Dealing with Child Arguing, Complaining and Questioning

At times children can be so well-behaved and then seemingly in an instant, they turn into little monsters. Children are exposed to a variety of influences. School and television are big influences in our kid’s lives but we are the biggest influence and since we cannot always control the messages our children are hearing from television and friends, it is imperative that we are a positive influence.

It feels as if your child is being very disrespectful when they argue with you about everything you say. You could tell them the sky is blue, point to it and they will still find a way to argue. Some children can really push their parent’s buttons by going into auto-complaint mode or constantly questioning and negotiating to the point where the parent hastily, and later, regrettably yells, “SHUT UP!”

Children are naturally curious and want to learn and try things their own way but there is a line between becoming independent and being disrespectful and it is important that they know where that line is and if they cross it there will be consequences.

Before getting into what you can do to help your child you need to first take a look at yourself and ask these questions:

  1. Are you spending enough quality time with your child?
  2. Do you spoil your child?
  3. Are you parenting by example; that is do you handle things in the house by arguing and complaining?

To help your child, evaluate your role as a parent and see what you can do better. For example, Madalyn, age 7, has a tendency to get really nasty, argumentative and bossy after she gets home from childcare. When her parents are preparing dinner she will whine about how hungry she is and gets angry easily. She throws a tantrum when she is told she can’t have the various unhealthy snacks she gets out of the pantry. However, shortly after sitting down for dinner, she becomes a perfect little angel. Madalyn is acting out because her blood sugar is low and she is hungry but her parents are feeling frustrated and disrespected.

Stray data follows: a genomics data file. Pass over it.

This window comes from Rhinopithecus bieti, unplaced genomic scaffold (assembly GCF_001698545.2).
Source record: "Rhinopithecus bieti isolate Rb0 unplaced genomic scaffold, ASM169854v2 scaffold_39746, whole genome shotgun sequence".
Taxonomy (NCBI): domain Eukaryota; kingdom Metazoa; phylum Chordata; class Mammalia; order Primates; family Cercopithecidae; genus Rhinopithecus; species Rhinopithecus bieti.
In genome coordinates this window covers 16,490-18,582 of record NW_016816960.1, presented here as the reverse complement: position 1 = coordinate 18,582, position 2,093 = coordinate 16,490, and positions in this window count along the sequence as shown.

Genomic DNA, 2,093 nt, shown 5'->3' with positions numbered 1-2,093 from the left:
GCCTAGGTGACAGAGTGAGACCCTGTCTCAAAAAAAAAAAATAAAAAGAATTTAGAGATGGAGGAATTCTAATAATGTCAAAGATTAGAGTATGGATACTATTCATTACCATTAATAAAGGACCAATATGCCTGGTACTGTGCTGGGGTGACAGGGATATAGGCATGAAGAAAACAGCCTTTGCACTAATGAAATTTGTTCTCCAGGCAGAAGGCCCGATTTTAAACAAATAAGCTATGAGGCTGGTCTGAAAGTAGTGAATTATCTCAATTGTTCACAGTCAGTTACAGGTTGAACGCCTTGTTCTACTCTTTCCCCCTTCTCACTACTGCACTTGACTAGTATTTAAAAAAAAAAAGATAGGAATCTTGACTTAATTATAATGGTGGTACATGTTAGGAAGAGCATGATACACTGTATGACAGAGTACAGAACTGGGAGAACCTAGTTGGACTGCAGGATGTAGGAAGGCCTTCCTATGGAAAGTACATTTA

It can be difficult dealing with this kind of outburst and attitude. It definitely takes longer to make dinner when you are trying to figure out what is wrong or you have to discipline your child. In cases like this there are some things the parents could do to mitigate the problem. They could give her a healthy snack as soon as she arrives home or send her out to play while preparing dinner. They could also encourage her to help by setting the table, chopping vegetables and getting drinks ready.

Try not to let your emotions overcome you and make you do or say something you will regret. Your child may not be controlling their emotions but as parents we should be able to keep ours in check most of the time.

If your child constantly challenges everything you say and talks back to you, you need to take steps to break this habit. First, realize that children aren’t fully capable of managing their emotions and don’t know how to process fear, anger, anxiety and rage. Any of those emotions may be driving the behavior. Make sure that your child knows that you love them unconditionally, encourage them to talk and listen to what they have to say. Do not immediately shut them down if you are hearing things that are uncomfortable or inappropriate as it is important that your child feels heard and knows it is safe to come to you if they need to talk.

Additional methods for dealing with your child’s behavior include:

  • Taking things away for a period of time such as watching TV or playing the Wii.
  • Time outs – have a certain spot in the home where your child goes for time out.
  • Behavior charts or chore charts are great tools. As your child completes their chores and exhibits appropriate behavior, they are rewarded with a sticker or magnet on the chart. These stickers or magnets can then be used for allowances or special outings. When your child exhibits undesirable behavior, you remove a sticker or magnet.